Posted by: Ed Tittel
when relevant content is
added and updated.
The trade press wires are buzzing with news from an unnamed source at Intel who attended a company event in Taiwan this week (see this Bloomberg story for representative reporting) that attributes Intel CEO with remarks to the effect that “Windows 8 is being released before it’s fully ready” and that “Windows 8 bugs could hurt Microsoft.” Extremely interesting remarks, methinks, from the CEO of a company much of whose core business hangs upon the success or failure of Windows in general, and that has told analysts it expects the Windows 8 release to have a positive overall impact on its sales of CPUs and chipsets for x86 PCs.
Microsoft spokesperson, Mark Martin, responded to this reporting in typical corporate style as follows: “With over 16 million active preview participants, Windows 8 is the most rested, reviewed, and ready operating system in Microsoft’s history.” These remarks certainly reflect my own experiences in installing, running, and using — and even occasionally, intentionally trying to “break” — Windows 8, starting with the Developer Preview late last year, and progressing through the Customer Preview, Release Preview, and RTM versions that have been released this year.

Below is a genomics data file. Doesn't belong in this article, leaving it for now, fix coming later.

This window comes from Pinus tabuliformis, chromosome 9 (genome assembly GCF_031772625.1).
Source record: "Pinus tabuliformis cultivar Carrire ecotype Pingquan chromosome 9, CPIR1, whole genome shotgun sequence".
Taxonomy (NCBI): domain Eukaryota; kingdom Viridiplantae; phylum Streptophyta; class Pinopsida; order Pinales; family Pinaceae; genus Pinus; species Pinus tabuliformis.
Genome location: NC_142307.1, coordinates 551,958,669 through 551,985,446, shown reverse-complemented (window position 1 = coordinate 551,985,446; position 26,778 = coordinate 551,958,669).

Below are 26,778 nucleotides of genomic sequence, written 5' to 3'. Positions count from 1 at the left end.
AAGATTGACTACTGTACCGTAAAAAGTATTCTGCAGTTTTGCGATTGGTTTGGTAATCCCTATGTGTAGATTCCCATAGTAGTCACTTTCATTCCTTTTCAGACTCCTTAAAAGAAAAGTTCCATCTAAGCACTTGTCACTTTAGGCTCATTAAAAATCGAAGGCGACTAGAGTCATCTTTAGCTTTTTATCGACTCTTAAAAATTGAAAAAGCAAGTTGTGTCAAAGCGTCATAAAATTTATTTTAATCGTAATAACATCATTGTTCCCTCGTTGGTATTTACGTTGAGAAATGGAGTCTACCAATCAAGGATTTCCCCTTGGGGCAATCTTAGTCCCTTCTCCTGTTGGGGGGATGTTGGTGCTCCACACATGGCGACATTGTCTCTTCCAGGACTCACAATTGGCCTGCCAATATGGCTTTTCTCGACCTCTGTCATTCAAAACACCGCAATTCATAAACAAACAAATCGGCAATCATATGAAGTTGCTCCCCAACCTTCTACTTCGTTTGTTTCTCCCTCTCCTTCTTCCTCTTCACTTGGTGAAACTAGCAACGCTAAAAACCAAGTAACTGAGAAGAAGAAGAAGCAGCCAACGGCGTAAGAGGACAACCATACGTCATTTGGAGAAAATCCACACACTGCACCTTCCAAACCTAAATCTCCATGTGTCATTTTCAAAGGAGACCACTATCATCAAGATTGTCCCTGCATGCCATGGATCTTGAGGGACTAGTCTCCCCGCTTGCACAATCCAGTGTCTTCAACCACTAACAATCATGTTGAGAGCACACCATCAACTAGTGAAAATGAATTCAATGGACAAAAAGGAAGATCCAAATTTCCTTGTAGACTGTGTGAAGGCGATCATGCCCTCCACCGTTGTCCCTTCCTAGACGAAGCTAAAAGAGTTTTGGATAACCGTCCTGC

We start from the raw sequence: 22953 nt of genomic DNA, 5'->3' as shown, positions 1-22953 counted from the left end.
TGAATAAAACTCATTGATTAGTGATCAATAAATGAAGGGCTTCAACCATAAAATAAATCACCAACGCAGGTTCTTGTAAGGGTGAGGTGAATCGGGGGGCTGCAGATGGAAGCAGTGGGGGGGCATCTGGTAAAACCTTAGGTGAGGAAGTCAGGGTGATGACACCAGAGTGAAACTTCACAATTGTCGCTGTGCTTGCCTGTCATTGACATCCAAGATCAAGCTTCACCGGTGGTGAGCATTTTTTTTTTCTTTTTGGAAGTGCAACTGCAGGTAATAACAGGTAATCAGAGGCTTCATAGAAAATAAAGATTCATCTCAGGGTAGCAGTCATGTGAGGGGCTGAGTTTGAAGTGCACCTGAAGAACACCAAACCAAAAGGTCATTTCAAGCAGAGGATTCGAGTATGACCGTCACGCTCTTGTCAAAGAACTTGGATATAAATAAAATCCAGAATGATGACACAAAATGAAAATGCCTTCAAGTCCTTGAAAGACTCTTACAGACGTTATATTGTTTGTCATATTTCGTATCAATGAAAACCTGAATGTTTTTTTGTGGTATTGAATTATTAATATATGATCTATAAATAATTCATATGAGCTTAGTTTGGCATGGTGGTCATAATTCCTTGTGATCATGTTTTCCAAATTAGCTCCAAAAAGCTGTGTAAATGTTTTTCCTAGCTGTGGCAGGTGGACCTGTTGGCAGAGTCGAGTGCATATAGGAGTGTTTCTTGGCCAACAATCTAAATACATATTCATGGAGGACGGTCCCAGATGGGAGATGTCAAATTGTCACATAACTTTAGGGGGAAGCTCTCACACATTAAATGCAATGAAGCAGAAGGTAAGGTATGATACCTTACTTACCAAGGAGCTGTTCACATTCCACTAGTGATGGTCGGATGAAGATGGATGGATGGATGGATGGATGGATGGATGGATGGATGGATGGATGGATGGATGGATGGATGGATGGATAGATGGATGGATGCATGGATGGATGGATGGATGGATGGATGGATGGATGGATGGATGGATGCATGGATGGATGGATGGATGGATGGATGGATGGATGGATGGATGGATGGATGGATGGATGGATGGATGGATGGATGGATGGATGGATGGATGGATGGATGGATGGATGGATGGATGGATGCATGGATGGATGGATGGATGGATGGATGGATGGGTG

What with recent projections from Intel cutting their third-quarter revenue forecast by 0.9-1.3 billion dollars, and citing “lackluster demand for PCs,” I find myself wondering if Otellini isn’t seeking to shift blame for market conditions away from the chip-maker that employs him and onto the shoulders of the Colossus of Redmond, as some occasionally refer to Microsoft. While those shoulders are certainly broad, I’m not sure they can carry the burden of the success or failure of the entire PC market by themselves. If you ask me the real culprit is slyly fingered in Bloomberg’s closing remarks that “… the PC market may not grow this year as customers [especially in emerging markets] flock to smartphones and tablets.” For those who can buy only one computing and communications device, the reach and power of modern smartphones like Android and iPhone models may simply represent a better and more affordable value proposition than PCs do. Paradigm shift, anyone?